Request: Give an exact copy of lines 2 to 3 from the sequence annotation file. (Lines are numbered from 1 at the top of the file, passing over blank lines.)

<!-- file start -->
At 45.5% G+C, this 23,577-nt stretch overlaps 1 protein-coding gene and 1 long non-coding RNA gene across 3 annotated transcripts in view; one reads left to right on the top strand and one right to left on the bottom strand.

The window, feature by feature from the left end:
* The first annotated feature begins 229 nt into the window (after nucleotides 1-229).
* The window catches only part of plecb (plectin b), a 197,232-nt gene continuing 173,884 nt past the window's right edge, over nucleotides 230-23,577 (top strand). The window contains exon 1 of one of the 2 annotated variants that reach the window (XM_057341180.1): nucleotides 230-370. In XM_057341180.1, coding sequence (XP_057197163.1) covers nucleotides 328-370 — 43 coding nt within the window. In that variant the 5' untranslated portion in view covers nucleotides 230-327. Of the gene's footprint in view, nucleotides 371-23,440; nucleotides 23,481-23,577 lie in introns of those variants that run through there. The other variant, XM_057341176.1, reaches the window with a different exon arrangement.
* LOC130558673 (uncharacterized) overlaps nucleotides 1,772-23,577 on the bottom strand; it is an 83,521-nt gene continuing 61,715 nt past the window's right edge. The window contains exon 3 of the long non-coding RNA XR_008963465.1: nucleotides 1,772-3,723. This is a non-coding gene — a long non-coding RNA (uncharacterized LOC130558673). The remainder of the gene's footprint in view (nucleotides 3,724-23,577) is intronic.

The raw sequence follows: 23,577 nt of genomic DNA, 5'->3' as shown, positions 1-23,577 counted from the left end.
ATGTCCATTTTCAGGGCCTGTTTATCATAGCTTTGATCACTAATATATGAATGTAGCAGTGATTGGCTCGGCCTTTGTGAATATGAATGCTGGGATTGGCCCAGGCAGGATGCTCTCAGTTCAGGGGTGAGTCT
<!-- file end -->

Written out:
The window, feature by feature from the left end:
* The first annotated feature begins 229 nt into the window (after nucleotides 1-229).